Plague in the Americas?

An interesting article at the Costa Rica News reports on some archaeological discoveries in their country, on the slopes of volcanoes - presumably being very fertile locations for growing crops. At Turriable, the ruins of a city inhabited between 1500BC and 1400AD exist. It was abandoned over a century before the arrival of the Spanish. Another location on the shores of Lake Arenal - also close to a volcano - had a permanent settlement as early as 2000BC - but they also vanished around 1400AD.

Population explosion

The Daily Mail - see claims that new genetic research suggests only about 70 humans crossed the Bering Strait at the end of the Ice Age. They went on to populate the Americas - very quickly. However, the evidence of the DNA could also be interpreted as meaning just 70 people survived the Ice Age - or the Younger Dryas boundary event. Not the last word by far.

Lots on Neanderthals

For example, at there is a fascinating story about a Spanish cave that at some point during the Pleistocene became filled with soil, rocks, plant and animal remains and over time hardened into what is known as a breccia deposit. The breccia was found to be rich in fossils and Paleolithic artifacts and the deposit has been dated between 75,000 and 60,000 years ago.

Tree rings and El Ninos

Tree rings, including bristlecone pines, have been used by climate scientists as a useful took, claiming they show past temperatures. Mike Baillie, a dendrochronologist begs to differ - he has publically said they do not (and others have periodically pointed out that tree rings are affected by a variety of factors, such as precipitation rates, and where individual trees might be situated - within a forest and surrounded by aged trees, or in an open position without any competition) - and so on.


Doomsaying is a noteable feature of the medical world - report after report telling us for instance that cholesterol was a bad thing as it clogs up arteries and results in heart attacks. However, in recent months we have just got used to the idea that there is good cholesterol and bad cholesterol - and we must not eat this or that, especially certain kinds of fats. Now we have news that bad cholesterol might not be so bad after all - and is an essential of a healthy life (see ). 

Alternative sky serpents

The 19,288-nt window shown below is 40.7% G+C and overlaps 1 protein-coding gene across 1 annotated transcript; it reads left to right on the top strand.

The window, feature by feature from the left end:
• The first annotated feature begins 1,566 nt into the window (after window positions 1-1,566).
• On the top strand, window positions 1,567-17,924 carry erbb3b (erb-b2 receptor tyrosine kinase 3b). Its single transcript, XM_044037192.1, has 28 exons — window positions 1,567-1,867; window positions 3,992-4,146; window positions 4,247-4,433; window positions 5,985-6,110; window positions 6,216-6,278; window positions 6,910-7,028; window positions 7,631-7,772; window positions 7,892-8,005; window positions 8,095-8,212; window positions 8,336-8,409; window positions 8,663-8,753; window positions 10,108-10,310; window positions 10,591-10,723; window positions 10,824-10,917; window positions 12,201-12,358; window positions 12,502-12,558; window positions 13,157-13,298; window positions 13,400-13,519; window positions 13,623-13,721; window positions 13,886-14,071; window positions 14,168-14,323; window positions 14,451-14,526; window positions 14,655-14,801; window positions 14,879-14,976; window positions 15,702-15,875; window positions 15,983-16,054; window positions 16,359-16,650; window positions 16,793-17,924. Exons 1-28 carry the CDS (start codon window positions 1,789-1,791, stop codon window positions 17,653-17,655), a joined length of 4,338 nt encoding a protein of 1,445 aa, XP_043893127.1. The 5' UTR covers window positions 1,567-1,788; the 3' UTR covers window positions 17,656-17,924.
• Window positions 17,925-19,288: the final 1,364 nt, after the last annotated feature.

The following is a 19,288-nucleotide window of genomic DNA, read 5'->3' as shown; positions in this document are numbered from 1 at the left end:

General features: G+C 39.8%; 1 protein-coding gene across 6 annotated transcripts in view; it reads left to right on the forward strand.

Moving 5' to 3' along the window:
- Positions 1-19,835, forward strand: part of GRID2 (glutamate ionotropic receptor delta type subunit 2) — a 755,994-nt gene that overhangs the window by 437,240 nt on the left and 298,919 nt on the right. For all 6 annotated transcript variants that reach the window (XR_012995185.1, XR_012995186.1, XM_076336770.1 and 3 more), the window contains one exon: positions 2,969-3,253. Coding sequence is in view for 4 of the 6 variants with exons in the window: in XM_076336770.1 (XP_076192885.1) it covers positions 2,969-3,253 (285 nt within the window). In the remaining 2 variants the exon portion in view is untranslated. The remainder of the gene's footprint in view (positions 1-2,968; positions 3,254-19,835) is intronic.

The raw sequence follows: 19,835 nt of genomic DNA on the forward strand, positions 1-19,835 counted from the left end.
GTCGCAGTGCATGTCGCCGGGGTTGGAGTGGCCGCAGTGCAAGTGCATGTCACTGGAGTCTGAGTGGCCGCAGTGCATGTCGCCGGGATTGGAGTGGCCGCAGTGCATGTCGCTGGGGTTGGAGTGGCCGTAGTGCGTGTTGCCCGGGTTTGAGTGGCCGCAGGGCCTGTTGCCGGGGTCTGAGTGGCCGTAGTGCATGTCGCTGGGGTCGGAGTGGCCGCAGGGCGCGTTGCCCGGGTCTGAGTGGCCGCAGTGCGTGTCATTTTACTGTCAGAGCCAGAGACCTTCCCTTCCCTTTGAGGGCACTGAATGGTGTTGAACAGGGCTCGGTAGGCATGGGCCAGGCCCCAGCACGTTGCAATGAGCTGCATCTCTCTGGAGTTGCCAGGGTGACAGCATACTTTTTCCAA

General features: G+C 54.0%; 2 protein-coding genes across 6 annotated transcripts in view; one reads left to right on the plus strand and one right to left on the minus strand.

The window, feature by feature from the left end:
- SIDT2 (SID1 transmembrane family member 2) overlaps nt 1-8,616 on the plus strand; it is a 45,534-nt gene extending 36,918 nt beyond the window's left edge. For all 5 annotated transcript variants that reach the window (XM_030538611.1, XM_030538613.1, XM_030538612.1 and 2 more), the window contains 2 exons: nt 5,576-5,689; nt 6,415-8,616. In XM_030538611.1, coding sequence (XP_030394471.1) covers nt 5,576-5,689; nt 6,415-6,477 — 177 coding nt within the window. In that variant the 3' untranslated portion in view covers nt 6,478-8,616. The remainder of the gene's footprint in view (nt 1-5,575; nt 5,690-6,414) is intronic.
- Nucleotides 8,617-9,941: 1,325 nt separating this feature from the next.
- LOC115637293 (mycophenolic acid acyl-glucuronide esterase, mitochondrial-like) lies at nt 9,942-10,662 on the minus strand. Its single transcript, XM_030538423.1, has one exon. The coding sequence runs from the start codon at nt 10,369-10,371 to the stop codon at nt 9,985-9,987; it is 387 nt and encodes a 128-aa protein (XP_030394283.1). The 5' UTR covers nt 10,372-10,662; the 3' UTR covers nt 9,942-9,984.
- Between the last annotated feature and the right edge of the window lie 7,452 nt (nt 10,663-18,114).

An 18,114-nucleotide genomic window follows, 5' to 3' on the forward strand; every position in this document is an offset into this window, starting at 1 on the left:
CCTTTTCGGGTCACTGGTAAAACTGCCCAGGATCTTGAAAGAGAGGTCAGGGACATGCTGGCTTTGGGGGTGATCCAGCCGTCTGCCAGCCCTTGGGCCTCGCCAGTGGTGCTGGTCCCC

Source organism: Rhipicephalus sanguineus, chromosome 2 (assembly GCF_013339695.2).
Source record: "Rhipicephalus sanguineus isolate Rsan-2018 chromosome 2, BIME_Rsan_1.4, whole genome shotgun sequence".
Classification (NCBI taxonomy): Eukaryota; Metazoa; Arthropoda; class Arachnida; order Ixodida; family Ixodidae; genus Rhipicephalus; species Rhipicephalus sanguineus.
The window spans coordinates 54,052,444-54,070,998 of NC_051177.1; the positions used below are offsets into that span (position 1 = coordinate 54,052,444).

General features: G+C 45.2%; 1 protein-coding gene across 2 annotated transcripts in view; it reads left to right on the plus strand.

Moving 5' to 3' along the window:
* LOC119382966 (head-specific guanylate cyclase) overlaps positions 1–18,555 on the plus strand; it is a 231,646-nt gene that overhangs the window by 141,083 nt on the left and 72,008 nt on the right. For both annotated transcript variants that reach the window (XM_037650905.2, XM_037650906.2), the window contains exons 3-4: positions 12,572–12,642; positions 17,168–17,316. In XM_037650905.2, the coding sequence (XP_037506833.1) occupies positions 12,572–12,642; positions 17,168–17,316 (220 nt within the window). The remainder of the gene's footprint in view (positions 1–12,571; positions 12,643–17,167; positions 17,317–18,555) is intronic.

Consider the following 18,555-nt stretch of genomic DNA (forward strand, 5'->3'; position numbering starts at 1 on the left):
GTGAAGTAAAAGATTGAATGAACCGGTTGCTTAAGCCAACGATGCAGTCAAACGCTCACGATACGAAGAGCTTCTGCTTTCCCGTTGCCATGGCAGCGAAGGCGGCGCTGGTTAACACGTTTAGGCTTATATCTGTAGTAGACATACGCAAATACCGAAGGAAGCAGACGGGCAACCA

Alternative sky serpents include enhanced aurorae (as advocated by Rens van der Sliujs on ) or comets (Clube and Napier used this idea in the title of their book, The Cosmic Serpent, Faber and Faber:1982). Whereas the jet streams are associated with atmospheric phenomena (storms, weather patterns that stick, heavy persistent rainfall etc) and aurorae are visual and sometimes viewed with awe and wonder.

Jet Stream ... pictures of a sky serpent?

At there are some new images. Scroll down to near the bottom and you will see photographs of the Jet Stream overhead from a variety of locations. As such, these were pictures taken in modern situations but what might the jet stream have looked like in enhanced atmospheric conditions. For example, one picture shows an ash cloud from a volcano drifing into the jet stream and darkening it. What might happen during a catastrophic episode?

The Gulf of Mexico in 1600BC

This is a bit of a fanciful story but is based on a series of hard facts - interspersed with some speculation. For starters the date is significant, closely following the 1628-5BC low growth tree ring event - but what was happening in the Gulf of Mexico? At there is a four page article that begins by saying that around 1600BC  there were many unexplained cultural changes in the basin of the Gulf of Mexico.

The Meaning of Vedas

At is a web site set up by Ravindra Godbole after he wrote a book with the same name. This is excellent and falls perfectly into the Taurid complex story as outlined several years ago by Clube and Napier and it is recommended members visit the site and look at what he has to say. It is also just what is required to move the catastrophist agenda forwards as it involves Indian research and scholarship. What we now require is a Chinese uptake of the same theme to see what might emerge.

Japanese lingual origins

An article in the New York Times (see ) reports on research into Japanese language origins, tracing it the arrival of wet rice farmer around 400BC via Korea. They are known as the Yayoi but the actual route of immigration is a bit of a puzzle as they would first have had to colonise the relatively cold climate of Korea before moving south into Japan.